How To Make Brass Knuckles, From Bullet Shells
Transforming scrap bullet casings, into a custom pair of fancy, and “dangerously decorative”, solid brass paperweights.
Free Template: http://bit.ly/StyroKnucklesTemplate
Common materials in the Mini Metal Foundry
[✓] Clay Graphite Crucible: http://amzn.to/2bZ2ESu
[✓] Steel Pail: http://amzn.to/2bSuGAC
[✓] Plaster of Paris: http://amzn.to/2bZ0cf0
[✓] 2.5 Quart Bucket: http://amzn.to/2c0l3gk
[✓] 5 Quart Big Mouth Bucket: http://amzn.to/2bSvyoz
[✓] Heat Resistant Gloves: http://amzn.to/2bSv02d
[✓] 1-3/8” Hole Saw: http://amzn.to/2bSvo0z
[✓] 3” Hole Saw: http://amzn.to/2cib3kQ
[✓] 1” x 12” Steel Pipe: http://amzn.to/2cu3uGU
Mad Science Minion: https://goo.gl/4tVJdy
Micro X-Bow: https://goo.gl/XgUPth
Magic Mud: https://goo.gl/5dtyXP
Ninja Balls: http://bit.ly/SquishyNinjaBalls
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Brass Knuckles are illegal in most countries, and metal foundries can reach temperatures in excess of 1,000ºC, which is well above the melting point of hobbyists. This project should only be attempted with adequate knowledge and training, proper protective safety gear, and in a fire resistant area with adequate ventilation. The heat from the foundry can easily burn, and inhaling excessive amounts of zinc fumes can cause metal fume fever. Use caution and common sense. Use of this video content is at your own risk.
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Project Inspired By:
An indirect suggestion my dad made for me to try and make something practical out of brass. He didn’t expect I’d end up making these!
Project History & More Info:
The weather has cooled off quite a bit, which has turned my interest back to keeping warm by casting metal.
This time round I wanted to play with higher temperature metals, like brass. So I made a trip to a local shooting range, and salvaged a whole bucket-load of spent brass casings.
Quite a few people have asked whether my backyard foundry can melt brass, and I was curious myself, so I threw a few handfuls of casings into a crucible and fired them up.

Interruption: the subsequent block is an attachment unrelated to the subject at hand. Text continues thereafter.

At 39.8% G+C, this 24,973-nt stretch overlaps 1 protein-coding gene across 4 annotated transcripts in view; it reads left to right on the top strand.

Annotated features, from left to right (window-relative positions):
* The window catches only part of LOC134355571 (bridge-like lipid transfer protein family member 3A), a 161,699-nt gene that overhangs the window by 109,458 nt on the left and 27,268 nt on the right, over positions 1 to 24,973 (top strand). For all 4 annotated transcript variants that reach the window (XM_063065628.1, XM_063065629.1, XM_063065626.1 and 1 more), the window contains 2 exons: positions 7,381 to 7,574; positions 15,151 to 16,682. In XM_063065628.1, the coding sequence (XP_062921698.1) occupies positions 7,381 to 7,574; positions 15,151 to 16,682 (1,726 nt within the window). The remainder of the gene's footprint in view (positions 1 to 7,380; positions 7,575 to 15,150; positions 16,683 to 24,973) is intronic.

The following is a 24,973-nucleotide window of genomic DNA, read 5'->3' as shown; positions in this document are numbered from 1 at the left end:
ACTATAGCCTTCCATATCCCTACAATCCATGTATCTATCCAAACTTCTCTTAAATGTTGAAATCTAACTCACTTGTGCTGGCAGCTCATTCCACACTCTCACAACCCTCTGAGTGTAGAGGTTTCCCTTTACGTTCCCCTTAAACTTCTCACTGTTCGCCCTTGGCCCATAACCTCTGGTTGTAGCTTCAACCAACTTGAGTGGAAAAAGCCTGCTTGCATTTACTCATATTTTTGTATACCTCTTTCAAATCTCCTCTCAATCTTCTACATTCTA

I tried using lump charcoal because it burns hotter and faster than briquettes, and a clay crucible purchased from the internet because it withstands heat better, and lasts longer than steel.
I was impressed that the brass melted down without hesitation, and I was able to easily cast mini brass muffins the same day.
A couple things worth mentioning are that the melting point of brass is around the boiling point of zinc. I noticed this in real-life when the metal started bubbling, and shooting out white flames. I wasn’t sure what it was until I looked it up, but it was most likely zinc oxide fumes being released.
Zinc Oxide can be toxic in large quantities, and although it’s never happened to me, claims are that it can cause metal fume fever, which gives flu like symptoms.
You should also know that brass is over 3 times heavier than aluminum, so expect the crucible to have a lot more weight to it, making it harder to handle.
My dad was visiting at the time and confirmed my thoughts about it by suggesting I try making something more practical and useful. So I thought it would be fun to make some “Brass Knuckle” paperweights.
I looked online at different varieties of brass knuckles, then drew my own version in photoshop, and used the “Styro-Slicer” and the lost-foam casting technique to make a rough pair of knuckles.
I cast another pair the same way, and spent another 8 hours sanding and buffing them up to a mirror finish, then wondered how I could take them to the next level.
Spikes seemed like a cool idea, inspired by a picture I saw on a google image search, so I stopped at an alternative clothing store and picked up a spiked choker collar, and repurposed the spikes for my piece of metal art.
These are not designed or intended to be used as weapons. Possession of Brass Knuckles is illegal in most countries, (but not where I live), however I created these simply for artistic expression, and use them mainly as workshop décor. (paperweights).